Blood must fulfill two purposes that can be reconciled only with difficulty: It should remain fluid in order to assure the nutrition of the organs; and it must, in case of injuries, solidify rapidly in order to avoid a dangerous blood loss. Blood coagulation with its inhibitors and antagonists serves this double purpose. It is completed by additional mechanisms of hemostasis, that is, vascular and platelet reactions. The present report will discuss only the most extensively studied disorders of blood coagulation.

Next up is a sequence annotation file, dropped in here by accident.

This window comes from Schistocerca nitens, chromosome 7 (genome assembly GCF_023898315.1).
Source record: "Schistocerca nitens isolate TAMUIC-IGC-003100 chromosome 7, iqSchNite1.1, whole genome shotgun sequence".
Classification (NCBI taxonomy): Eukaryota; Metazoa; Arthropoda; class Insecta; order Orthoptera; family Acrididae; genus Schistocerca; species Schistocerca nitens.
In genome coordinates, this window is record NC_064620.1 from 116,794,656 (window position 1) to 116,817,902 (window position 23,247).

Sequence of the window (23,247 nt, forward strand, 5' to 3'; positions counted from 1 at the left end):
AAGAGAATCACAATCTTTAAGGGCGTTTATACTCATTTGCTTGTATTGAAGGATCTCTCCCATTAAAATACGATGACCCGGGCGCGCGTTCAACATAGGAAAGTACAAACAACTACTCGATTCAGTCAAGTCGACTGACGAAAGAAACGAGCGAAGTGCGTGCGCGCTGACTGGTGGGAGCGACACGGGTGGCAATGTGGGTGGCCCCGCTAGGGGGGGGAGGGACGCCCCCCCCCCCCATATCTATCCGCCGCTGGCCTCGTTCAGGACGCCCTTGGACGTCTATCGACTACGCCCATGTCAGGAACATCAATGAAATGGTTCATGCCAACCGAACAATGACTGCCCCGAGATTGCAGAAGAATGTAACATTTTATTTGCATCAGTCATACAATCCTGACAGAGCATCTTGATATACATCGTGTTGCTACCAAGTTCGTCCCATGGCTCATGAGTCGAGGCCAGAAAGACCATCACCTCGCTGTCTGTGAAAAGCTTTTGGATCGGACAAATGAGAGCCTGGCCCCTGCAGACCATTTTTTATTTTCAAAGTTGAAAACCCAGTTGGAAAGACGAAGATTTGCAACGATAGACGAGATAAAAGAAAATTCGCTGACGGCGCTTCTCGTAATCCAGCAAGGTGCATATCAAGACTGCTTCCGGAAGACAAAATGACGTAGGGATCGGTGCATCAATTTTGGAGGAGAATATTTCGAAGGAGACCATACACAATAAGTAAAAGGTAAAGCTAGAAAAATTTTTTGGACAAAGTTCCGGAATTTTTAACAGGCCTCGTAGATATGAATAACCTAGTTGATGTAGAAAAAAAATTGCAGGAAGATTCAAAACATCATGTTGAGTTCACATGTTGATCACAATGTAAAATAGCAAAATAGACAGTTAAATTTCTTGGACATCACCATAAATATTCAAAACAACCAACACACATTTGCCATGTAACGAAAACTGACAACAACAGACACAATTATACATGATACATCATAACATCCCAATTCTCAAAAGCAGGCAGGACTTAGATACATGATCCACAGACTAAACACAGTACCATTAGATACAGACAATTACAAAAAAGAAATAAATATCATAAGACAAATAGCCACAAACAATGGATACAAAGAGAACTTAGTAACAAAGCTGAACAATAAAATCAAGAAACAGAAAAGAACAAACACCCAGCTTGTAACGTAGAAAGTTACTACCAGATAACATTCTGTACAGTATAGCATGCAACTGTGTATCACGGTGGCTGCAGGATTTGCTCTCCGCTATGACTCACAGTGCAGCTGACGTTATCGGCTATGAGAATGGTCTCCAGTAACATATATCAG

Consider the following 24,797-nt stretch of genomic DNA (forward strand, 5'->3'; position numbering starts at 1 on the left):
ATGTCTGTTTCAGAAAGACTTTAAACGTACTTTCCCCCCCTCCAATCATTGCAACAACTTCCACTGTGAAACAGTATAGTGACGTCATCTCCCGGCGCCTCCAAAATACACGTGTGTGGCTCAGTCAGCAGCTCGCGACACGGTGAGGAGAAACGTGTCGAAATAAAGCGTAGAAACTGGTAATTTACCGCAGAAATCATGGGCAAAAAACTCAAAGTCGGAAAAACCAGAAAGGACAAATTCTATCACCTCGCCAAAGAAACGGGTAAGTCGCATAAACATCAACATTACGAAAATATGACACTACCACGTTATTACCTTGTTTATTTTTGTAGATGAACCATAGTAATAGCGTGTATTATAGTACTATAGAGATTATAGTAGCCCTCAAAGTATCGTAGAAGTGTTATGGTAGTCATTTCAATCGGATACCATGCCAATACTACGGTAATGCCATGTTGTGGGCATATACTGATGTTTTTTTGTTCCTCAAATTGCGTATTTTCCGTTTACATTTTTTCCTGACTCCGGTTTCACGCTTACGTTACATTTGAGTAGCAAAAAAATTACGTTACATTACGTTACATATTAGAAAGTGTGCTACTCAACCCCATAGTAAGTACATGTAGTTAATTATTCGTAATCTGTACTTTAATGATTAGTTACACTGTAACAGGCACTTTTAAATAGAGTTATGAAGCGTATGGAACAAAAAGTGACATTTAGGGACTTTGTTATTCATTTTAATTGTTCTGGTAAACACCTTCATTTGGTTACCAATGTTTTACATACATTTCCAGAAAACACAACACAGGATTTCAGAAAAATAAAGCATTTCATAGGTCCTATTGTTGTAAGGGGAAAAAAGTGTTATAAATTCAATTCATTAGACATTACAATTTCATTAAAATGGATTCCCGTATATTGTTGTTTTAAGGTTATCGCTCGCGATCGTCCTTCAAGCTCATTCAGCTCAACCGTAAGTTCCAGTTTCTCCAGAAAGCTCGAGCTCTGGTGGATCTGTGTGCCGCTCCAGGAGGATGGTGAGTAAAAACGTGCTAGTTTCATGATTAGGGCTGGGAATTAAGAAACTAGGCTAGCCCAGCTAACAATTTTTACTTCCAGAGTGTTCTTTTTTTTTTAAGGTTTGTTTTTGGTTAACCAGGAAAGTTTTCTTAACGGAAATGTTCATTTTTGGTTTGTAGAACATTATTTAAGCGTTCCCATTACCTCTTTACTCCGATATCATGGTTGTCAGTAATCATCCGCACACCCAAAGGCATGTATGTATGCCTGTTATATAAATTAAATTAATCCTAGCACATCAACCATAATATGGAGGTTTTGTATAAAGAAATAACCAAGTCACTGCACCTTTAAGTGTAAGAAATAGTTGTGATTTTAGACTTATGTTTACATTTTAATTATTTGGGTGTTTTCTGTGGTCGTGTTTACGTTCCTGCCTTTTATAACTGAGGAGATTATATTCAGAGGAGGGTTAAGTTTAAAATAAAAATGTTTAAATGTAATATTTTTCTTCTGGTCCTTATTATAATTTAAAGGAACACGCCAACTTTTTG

Clinicians are often accused of having complicated excessively the simple coagulation scheme proposed by physiologists in the
KOLLER F. Clinical and Genetic Aspects of Coagulopathies: With Special Emphasis on Generalized Intravascular Clotting. Ann Intern Med. 1965;62:744–756. doi: 10.7326/0003-4819-62-4-744
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Published: Ann Intern Med. 1965;62(4):744-756.
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